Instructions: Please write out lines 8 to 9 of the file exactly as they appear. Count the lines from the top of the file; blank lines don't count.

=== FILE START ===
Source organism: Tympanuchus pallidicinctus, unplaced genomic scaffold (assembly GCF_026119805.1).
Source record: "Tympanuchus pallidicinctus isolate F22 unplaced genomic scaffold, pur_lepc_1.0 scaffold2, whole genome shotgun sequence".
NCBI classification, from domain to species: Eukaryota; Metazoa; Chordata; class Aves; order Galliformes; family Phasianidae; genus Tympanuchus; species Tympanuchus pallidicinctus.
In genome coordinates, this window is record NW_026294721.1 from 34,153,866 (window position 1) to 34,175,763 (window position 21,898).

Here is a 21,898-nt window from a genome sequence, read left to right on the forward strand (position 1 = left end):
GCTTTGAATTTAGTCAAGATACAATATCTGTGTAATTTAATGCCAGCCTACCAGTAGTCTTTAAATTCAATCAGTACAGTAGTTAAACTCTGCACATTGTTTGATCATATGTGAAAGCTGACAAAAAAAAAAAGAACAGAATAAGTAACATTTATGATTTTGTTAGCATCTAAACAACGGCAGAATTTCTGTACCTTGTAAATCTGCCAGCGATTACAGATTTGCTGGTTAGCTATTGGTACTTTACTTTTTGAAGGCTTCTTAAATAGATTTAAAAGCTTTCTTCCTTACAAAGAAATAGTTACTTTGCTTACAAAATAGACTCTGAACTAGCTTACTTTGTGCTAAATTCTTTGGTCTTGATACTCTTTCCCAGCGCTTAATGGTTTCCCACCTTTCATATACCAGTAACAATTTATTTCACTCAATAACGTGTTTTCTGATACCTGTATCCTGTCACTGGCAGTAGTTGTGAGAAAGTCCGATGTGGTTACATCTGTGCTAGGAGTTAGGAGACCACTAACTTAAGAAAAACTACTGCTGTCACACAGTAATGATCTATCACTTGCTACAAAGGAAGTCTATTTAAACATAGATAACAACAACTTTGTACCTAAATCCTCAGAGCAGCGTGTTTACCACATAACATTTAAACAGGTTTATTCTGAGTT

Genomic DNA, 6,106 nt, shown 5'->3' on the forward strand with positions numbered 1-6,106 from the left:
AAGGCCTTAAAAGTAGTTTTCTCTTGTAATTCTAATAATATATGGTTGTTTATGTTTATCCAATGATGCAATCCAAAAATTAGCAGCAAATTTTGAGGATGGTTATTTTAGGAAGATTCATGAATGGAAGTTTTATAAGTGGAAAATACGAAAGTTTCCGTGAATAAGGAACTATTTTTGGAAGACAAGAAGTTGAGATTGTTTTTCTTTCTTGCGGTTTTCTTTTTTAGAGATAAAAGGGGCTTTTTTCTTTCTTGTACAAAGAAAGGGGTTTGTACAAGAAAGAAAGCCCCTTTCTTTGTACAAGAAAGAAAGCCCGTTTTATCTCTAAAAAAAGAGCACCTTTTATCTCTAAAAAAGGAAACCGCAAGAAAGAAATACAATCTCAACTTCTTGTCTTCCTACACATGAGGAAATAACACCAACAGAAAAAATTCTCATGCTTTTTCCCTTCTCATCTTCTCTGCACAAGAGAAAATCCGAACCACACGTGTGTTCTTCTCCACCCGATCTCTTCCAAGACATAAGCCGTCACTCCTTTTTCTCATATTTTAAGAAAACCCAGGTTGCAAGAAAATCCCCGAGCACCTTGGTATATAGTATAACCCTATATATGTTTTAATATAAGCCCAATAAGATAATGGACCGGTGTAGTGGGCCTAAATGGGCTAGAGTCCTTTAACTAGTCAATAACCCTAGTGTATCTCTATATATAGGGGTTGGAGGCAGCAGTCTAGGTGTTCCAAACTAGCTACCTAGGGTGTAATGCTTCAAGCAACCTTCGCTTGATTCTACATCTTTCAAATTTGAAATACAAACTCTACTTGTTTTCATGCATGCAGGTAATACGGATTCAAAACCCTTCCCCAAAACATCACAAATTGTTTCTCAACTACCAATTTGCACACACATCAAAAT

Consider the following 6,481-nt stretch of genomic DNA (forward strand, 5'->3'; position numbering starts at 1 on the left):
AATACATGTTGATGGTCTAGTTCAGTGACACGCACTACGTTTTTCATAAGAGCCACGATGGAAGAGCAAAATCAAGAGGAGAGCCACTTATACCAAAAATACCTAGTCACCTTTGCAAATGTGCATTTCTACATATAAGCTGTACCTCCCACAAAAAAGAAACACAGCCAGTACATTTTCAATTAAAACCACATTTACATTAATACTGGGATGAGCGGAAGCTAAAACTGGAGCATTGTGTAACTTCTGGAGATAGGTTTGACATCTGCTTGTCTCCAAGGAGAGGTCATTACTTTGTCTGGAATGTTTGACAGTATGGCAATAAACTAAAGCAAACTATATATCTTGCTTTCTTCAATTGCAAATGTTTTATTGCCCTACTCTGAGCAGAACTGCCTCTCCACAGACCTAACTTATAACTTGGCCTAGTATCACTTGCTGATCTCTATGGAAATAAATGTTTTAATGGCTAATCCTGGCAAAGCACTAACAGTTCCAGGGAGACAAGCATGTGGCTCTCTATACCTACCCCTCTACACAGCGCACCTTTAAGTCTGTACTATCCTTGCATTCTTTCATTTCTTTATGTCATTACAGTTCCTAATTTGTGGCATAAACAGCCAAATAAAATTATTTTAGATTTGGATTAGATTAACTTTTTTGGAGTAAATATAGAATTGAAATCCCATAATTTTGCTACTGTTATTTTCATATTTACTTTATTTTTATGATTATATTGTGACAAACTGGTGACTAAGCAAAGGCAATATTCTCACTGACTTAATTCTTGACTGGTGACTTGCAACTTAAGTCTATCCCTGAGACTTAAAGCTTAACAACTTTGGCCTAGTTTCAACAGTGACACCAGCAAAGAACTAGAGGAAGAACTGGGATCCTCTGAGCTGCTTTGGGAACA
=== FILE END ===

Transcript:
AAGGCCTTAAAAGTAGTTTTCTCTTGTAATTCTAATAATATATGGTTGTTTATGTTTATCCAATGATGCAATCCAAAAATTAGCAGCAAATTTTGAGGATGGTTATTTTAGGAAGATTCATGAATGGAAGTTTTATAAGTGGAAAATACGAAAGTTTCCGTGAATAAGGAACTATTTTTGGAAGACAAGAAGTTGAGATTGTTTTTCTTTCTTGCGGTTTTCTTTTTTAGAGATAAAAGGGGCTTTTTTCTTTCTTGTACAAAGAAAGGGGTTTGTACAAGAAAGAAAGCCCCTTTCTTTGTACAAGAAAGAAAGCCCGTTTTATCTCTAAAAAAAGAGCACCTTTTATCTCTAAAAAAGGAAACCGCAAGAAAGAAATACAATCTCAACTTCTTGTCTTCCTACACATGAGGAAATAACACCAACAGAAAAAATTCTCATGCTTTTTCCCTTCTCATCTTCTCTGCACAAGAGAAAATCCGAACCACACGTGTGTTCTTCTCCACCCGATCTCTTCCAAGACATAAGCCGTCACTCCTTTTTCTCATATTTTAAGAAAACCCAGGTTGCAAGAAAATCCCCGAGCACCTTGGTATATAGTATAACCCTATATATGTTTTAATATAAGCCCAATAAGATAATGGACCGGTGTAGTGGGCCTAAATGGGCTAGAGTCCTTTAACTAGTCAATAACCCTAGTGTATCTCTATATATAGGGGTTGGAGGCAGCAGTCTAGGTGTTCCAAACTAGCTACCTAGGGTGTAATGCTTCAAGCAACCTTCGCTTGATTCTACATCTTTCAAATTTGAAATACAAACTCTACTTGTTTTCATGCATGCAGGTAATACGGATTCAAAACCCTTCCCCAAAACATCACAAATTGTTTCTCAACTACCAATTTGCACACACATCAAAAT

Consider the following 6,481-nt stretch of genomic DNA (forward strand, 5'->3'; position numbering starts at 1 on the left):